© 2017 bpculture

Why privilege a local guide during your travels

June 29, 2017

It is a pious wish to meet people when traveling, but in the end, it is often the case that one meets mainly the other travelers, in the hotels and the restaurants that one frequents or excursion. It is not always easy to get in touch with the "locals", either because we are intimidated, because we do not speak the local language, or because our activities keep us in tourist areas. 



A good way to get in touch with culture and people is by hiring a local guide rather than negotiating with a Quebec or Canadian agency. This is what we did during a trip to Nepal, when we walked in the Himalayas accompanied by Dhan, our Nepalese guide.



From the first day, when we met him in the garden of our hotel, we felt we had hooked atoms. We spent the long days walking to discuss all kinds of subjects, from the Nepalese monarchy to the living conditions of Nepalese children. In this way, we have gained a better understanding of the situations we faced rather than having to be content with a quick judgment based on observation alone. It also allowed us to make the important distinction between poverty and the picturesque. We were touched by the fact that Dhan had to leave his family for many months to go and live in Kathmandu, to guide groups and thus earn a living. He wondered about this decision to come to work in the city, which made him earn more pennies with his work as a guide but also caused expenses because in town you have to pay for everything, housing, food, while in his village Native, he had built his house, raised animals and cultivated the land. To return home, it took 8 hours of bus and 2 days of walking, a luxury that he could not often afford. He missed his wife and children, of whom he had often spoken. Dhan opened his heart with authenticity. Curious, open, he asked us many questions about our living conditions, our jobs, wanted to know our opinion. Today, with easier access to the internet and cellular networks, everyone has access to the same images of a lifestyle that seems "ideal" and makes them more painfully aware of his own difficult situation. Dhan introduced us friends, he was our translator allowing us to easily get in touch with other Nepalese.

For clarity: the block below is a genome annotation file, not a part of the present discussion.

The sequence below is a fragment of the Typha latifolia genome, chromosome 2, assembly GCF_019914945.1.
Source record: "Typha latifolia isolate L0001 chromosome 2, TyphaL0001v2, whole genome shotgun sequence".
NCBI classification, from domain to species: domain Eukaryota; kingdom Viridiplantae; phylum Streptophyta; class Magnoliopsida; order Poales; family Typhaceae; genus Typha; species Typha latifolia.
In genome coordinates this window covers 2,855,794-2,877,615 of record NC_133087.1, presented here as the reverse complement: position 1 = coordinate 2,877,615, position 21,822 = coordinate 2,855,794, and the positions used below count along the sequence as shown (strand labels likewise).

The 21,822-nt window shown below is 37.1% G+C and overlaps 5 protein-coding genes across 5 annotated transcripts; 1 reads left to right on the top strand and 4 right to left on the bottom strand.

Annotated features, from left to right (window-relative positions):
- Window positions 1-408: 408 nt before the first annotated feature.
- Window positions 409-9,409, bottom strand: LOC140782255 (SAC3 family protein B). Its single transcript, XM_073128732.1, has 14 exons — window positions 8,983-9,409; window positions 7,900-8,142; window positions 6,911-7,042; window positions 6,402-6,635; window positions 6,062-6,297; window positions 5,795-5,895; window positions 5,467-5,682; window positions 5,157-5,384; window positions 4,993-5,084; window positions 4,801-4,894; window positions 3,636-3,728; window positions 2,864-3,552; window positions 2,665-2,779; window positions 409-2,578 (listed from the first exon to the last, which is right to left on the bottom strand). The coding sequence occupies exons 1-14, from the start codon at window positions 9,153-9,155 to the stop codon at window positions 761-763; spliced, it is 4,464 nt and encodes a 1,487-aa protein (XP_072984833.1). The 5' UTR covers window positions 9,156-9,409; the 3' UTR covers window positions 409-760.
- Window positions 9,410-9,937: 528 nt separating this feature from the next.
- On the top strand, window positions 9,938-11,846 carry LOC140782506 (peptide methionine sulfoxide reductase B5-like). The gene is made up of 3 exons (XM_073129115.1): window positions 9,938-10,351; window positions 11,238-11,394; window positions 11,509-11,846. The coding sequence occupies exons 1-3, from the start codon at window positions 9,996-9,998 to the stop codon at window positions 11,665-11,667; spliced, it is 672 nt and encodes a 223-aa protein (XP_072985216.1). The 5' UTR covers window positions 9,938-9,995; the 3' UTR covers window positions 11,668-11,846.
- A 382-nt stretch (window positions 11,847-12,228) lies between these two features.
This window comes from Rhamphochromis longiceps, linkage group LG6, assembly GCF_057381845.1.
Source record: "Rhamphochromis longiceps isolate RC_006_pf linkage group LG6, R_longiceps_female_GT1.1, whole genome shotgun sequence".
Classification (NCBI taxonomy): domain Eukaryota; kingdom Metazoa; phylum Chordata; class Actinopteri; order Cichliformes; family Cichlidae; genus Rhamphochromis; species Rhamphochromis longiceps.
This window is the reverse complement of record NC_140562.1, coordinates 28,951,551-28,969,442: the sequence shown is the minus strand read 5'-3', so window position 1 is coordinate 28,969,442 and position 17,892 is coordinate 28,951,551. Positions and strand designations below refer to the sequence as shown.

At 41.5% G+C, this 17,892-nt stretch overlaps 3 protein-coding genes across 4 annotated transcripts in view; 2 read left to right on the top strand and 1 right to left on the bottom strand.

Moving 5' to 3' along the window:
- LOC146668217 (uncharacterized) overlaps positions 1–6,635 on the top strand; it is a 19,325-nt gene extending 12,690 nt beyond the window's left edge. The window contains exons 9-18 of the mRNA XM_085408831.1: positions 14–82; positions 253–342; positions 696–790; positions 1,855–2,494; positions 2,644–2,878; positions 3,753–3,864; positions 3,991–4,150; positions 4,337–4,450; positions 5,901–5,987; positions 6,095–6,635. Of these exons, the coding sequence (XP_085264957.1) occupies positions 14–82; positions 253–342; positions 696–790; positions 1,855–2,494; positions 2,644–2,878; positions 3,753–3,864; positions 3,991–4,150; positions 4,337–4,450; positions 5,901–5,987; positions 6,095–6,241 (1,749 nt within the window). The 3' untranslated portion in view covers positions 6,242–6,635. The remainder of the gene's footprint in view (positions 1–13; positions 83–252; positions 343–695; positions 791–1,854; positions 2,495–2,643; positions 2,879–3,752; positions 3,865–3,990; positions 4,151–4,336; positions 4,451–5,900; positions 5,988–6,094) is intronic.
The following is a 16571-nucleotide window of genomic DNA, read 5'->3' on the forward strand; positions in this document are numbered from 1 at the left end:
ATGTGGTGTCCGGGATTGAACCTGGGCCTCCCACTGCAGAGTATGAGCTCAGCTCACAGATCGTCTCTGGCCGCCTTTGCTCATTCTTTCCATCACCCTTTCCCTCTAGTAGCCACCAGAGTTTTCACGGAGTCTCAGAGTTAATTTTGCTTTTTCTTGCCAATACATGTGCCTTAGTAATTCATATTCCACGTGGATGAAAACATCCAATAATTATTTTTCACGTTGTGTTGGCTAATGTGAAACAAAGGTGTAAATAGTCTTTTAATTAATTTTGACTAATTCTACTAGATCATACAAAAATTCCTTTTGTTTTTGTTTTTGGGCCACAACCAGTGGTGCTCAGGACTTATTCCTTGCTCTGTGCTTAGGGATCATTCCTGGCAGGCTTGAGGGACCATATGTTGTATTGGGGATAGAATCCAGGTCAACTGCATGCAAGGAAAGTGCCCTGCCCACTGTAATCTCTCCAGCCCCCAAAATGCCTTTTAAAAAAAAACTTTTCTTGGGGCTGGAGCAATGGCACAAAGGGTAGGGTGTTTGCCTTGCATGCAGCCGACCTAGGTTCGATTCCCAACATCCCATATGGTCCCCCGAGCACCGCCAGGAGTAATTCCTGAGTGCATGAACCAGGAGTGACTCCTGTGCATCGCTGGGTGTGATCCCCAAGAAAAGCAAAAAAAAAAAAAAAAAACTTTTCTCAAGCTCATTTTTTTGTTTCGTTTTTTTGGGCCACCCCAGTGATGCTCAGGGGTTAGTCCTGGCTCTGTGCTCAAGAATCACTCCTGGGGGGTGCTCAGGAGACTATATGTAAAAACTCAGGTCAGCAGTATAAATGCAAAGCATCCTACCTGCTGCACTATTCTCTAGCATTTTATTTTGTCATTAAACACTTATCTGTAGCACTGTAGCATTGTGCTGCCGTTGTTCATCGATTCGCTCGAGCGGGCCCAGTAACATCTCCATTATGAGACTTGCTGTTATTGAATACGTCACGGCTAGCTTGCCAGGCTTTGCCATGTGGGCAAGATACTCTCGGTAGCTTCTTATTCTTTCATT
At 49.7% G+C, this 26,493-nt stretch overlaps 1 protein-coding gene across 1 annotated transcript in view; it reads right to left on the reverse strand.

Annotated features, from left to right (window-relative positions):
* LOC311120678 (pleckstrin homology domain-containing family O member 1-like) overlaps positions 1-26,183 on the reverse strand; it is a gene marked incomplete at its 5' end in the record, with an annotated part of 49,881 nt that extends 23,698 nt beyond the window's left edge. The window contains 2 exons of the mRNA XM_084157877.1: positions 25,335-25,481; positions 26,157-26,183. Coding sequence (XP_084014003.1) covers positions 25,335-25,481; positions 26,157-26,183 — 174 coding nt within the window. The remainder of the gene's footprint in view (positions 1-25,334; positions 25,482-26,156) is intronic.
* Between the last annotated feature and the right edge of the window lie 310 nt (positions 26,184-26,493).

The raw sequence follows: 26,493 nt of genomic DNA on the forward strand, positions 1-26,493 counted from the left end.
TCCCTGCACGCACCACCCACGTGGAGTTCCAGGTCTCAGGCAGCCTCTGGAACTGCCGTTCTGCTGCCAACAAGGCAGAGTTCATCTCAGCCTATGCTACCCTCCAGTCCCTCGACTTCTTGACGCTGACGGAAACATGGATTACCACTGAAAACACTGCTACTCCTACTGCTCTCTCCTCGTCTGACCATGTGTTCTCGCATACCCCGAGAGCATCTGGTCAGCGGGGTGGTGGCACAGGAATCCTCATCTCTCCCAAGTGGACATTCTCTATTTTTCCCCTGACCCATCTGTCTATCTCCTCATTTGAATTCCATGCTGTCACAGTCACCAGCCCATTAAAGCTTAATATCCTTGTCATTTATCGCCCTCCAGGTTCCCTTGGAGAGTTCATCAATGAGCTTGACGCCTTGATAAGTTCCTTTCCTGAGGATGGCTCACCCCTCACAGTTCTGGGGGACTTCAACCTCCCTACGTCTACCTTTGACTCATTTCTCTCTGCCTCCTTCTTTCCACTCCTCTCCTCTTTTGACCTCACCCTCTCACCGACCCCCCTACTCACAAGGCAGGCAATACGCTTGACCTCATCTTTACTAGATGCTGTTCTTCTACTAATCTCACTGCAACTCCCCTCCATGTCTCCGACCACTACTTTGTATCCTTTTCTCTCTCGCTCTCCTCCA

We loved our trip to Nepal, because it is a beautiful country. But if we have kept such a keen memory of an endearing people, if the Nepalese have remained in our hearts for all this time, it is because we met Dhan, who allowed us to become aware of the similarity of our concerns and human aspirations despite the staggering and revolting gap in our living conditions.


A little video to get to know Dhan.





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